Historic National Road , Maryland

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About Historic National Road :

Length: 170.0 mi / 273.6 km
Time to Allow: 6-8 hours to drive or 2 days to visit the byway.

The Historic National Road stands for adventure, freedom and exploration. A ribbon of roadway from the Chesapeake Bay to the mighty Allegheny Mountains, it is the road that built the nation. Today, you can experience more than 300 years of American culture, including inns, tollhouses, taverns, theaters, parks, and shops along the byway.

Driving the Byway


* You will start your tour at the Inner Harbor, the beginning or end of many journeys along the Historic National Pike.
* Follow Lombard Street (return on Pratt Street) past the old Bromo Seltzer Tower and the University of Maryland Hospital complex.
* Cross Martin Luther King Boulevard, and continue through several well-preserved historic neighborhoods. One of these, settled by European immigrants, grew up around Hollins Market. More recent residents have made this an artistic community, which contributed to the existence of the neighborhood's many coffeehouses, small restaurants, and cafes.
* A little farther west is Union Square, one of several such squar

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About Historic National Road :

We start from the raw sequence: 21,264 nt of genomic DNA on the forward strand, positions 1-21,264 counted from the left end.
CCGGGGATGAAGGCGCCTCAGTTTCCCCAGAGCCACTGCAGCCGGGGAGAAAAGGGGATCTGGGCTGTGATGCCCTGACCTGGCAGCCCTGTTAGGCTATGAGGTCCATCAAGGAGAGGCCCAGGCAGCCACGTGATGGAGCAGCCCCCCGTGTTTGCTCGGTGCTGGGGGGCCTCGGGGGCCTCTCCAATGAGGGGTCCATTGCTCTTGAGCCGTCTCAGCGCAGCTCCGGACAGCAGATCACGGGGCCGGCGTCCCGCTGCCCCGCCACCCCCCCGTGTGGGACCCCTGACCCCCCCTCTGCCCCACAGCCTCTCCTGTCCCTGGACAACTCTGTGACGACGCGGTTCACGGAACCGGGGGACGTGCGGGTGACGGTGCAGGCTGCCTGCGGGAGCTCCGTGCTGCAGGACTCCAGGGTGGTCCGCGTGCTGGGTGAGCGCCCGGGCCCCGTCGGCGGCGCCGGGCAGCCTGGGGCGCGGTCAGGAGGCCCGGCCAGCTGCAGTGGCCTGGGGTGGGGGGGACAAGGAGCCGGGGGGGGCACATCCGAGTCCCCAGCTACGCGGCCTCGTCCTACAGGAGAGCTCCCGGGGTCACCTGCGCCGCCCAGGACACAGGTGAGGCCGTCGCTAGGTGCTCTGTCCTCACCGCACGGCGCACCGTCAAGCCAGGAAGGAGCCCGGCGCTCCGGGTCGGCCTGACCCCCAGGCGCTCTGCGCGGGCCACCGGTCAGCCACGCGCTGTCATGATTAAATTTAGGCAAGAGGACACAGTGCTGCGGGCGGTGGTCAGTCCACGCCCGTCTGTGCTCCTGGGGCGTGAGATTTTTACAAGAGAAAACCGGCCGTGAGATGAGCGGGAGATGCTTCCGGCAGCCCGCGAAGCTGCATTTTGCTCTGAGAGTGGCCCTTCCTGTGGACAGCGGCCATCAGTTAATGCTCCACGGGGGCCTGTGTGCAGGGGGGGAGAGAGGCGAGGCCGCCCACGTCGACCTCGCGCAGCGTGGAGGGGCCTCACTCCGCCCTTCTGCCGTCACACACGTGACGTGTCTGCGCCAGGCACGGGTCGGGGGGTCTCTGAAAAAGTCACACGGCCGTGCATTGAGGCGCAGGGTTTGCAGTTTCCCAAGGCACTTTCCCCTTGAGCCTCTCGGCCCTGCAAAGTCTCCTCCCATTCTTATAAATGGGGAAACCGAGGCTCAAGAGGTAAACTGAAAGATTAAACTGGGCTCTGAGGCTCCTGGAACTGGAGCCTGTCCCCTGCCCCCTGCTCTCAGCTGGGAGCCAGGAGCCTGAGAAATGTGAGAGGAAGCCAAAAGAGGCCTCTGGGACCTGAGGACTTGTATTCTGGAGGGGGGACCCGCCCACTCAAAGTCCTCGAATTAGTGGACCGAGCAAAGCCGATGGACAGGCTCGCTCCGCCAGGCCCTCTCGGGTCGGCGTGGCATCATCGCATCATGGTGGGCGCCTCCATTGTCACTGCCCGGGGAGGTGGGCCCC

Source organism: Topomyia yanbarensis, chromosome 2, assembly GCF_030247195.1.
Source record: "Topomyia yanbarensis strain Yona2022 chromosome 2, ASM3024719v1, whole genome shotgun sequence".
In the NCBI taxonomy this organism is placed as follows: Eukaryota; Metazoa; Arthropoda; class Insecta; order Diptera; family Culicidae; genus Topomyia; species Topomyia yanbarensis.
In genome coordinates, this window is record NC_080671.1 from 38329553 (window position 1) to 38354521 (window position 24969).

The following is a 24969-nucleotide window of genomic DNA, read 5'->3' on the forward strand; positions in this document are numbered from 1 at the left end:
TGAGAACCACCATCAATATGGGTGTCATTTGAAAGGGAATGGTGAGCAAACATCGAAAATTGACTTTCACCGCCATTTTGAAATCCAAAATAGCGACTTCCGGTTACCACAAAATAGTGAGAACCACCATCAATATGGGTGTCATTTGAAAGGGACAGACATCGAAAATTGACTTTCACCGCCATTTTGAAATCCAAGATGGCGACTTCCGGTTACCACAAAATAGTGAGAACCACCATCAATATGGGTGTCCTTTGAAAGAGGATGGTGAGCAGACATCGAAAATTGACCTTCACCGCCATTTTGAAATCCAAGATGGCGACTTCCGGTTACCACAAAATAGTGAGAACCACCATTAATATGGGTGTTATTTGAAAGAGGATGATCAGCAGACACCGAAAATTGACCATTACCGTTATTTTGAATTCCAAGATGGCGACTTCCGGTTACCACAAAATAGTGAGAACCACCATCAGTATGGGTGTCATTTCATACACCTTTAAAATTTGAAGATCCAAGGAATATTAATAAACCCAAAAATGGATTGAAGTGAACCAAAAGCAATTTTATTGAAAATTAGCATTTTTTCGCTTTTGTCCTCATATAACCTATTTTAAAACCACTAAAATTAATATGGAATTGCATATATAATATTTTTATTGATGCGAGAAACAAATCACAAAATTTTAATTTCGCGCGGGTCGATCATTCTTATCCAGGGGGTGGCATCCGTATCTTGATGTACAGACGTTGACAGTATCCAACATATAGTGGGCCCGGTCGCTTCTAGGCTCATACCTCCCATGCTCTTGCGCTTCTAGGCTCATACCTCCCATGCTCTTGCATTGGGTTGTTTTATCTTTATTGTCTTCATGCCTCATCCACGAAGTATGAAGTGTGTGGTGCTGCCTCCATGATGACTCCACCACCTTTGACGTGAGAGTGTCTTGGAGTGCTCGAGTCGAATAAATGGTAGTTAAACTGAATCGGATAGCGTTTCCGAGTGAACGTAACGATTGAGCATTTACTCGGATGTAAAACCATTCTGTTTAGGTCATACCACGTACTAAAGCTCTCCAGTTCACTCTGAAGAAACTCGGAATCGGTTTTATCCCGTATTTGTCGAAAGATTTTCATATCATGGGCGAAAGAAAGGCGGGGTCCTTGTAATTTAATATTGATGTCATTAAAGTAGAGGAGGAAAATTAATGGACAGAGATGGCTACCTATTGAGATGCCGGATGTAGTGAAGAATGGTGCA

The National Road or Cumberland Road was one of the first major improved highways in the United States, built by the federal government. Construction began in 1811 at Cumberland, Maryland, on the Potomac River. It then crossed the Allegheny Mountains and southwestern Pennsylvania, reaching Wheeling, Virginia (now West Virginia) on the Ohio River in 1818. Plans were made to continue through St. Louis, Missouri, on the Mississippi River to Jefferson City, Missouri, but funding ran out and construction stopped at Vandalia, Illinois in 1839. A chain of turnpikes connecting Baltimore, Maryland, to the National Road at Cumberland was completed in 1824, forming what is referred to as an eastern extension of the National Road. In 1835 the road east of Wheeling was turned over to the states for operation as a turnpike. It came to be known as the National Pike, a name also applied to the Baltimore extension. The approximately 620-mile (1000 km) road provided a connection between the Potoma
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